"Yes" or "Yes please"?


EU-critical Danish MEP Jens-Peter Bonde has written a new work on the Convention on the Future of Europe. Here , he introduces his website-published book

In 1787 representatives for 13 American States met in Philadelphia to form a democratic Constitution for the United States of America. They succeeded.

In 2002 a similar process starts in Europe with the call for a Convention to prepare a European Constitution. Will it succeed?

The Convention began its work on 28 February in the European Parliament Chamber in Brussels under the chairmanship of former French President, Valéry Giscard d`Estaing.

The Convention will probably deliver a draft or drafts to the European Summit in Greece in June 2003. Then, the Prime Ministers of the 15 EU Member States will call for an Intergovernmental Conference to negotiate the next European Treaty – or Constitution.

By the end of the day, we will have an amended Amsterdam Treaty or a genuine European Constitution.

There are three main directions from which to choose:

1. We can continue to amend and expand the existing Treaties.

2. We can simplify and democratise through the adoption of a Federalist Constitution as they did in the USA.

3. We can slim down the EU and form an international agreement between sovereign nation states only legislating on cross-border issues of common concern.

These are the three main models from which to choose. Why not ask the Convention to prepare the two new models in concrete articles? We could then ask the peoples of Europe whether they prefer the existing form of co-operation, the Federalist, or the Euro Realist model for the future co-operation in Europe.

Until now, there have only been referendums in very few countries. Citizens of Europe have only been able to say "yes" or "no" to a finished and agreed text which they could not amend.

The citizens have been threatened before the referendums with isolation or exclusion. Leaders have called for referendums and said that "No" was not a possible answer. One could only choose between "Yes" and "Yes please".

No one has been asked what he or she wants from European co-operation. The time has come to ask all citizens in all Member States through referendums. A Constitution or a basic Treaty has to be discussed, understood and agreed upon by the peoples of Europe.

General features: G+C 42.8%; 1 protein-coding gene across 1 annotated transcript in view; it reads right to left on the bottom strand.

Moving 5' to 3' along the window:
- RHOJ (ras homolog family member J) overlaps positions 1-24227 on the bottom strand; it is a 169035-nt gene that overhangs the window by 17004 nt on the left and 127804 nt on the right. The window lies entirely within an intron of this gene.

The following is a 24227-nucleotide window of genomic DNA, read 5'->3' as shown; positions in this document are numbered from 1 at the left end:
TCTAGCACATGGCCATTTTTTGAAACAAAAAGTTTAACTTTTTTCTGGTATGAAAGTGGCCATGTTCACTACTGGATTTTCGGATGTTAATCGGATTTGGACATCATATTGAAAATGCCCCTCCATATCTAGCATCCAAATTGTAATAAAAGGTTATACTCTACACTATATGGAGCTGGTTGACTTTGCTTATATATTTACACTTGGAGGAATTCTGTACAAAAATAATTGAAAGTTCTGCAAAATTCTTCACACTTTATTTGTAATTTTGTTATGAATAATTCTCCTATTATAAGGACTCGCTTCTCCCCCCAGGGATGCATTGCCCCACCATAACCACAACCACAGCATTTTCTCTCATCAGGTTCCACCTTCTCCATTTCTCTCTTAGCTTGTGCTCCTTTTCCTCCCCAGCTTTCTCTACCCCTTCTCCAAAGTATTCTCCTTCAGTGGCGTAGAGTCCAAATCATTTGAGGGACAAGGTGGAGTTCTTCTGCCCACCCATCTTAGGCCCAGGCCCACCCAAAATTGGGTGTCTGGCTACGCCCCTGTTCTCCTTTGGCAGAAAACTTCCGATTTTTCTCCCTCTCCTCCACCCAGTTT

A new Treaty should not suddenly appear without the possibility to amend it through discussion. Then, the answer can easily be a "no" in any country having a referendum as happened in Ireland on 7 June 2001 on the Nice Treaty.

The Irish citizens tought the EU leaders a lesson.

We should praise them for the break they have given us to stop, think and look carefully at the figures from Eurobarometer Poll 55. The figures in the polls - sponsored by the EU - are rather alarming.

The polls tell us that if the EU collapsed, it would only be regretted by the majority of citizens in 3 of the 15 Member States. The majority of citizens in 12 of the 15 countries would be indifferent or even happy with a dissolution of the EU. There is a lack of confidence between the citizens in Europe and the EU decision-making in Brussels. Since it is difficult to change the citizens, it might be easier to change the way we make decisions in Europe.

The Convention may be the last chance to unite the peoples of Europe around a co-operation they have chosen themselves. The majority in the Convention are elected representatives of the European and National Parliaments. They never received a concrete mandate from the citizens to draft a new Treaty or Constitution. Therefore, their first and most important decision should be to propose that the result of their work should be put to referendums.

It will then force the Convention to prepare drafts with a good chance of being adopted. It would also force both the vast majority of Federalists and the little circle of Euro Sceptics or Euro Realists to engage in real competition to offer the best possible future for the Europeans.

As citizens, we can expect "more and better" if we, ourselves, have the final word.

That is also what democracy is about: Let the peoples decide.

Jens-Peter Bonde is a Danish Member of the European Parliament. You can download his entire book, free of charge, by visiting the website of EU Observer (something you should do anyway!). Mr Bonde’s book is at http://www.euobserver.com/index.phtml?selected_topic=9&action=view&article_id=5378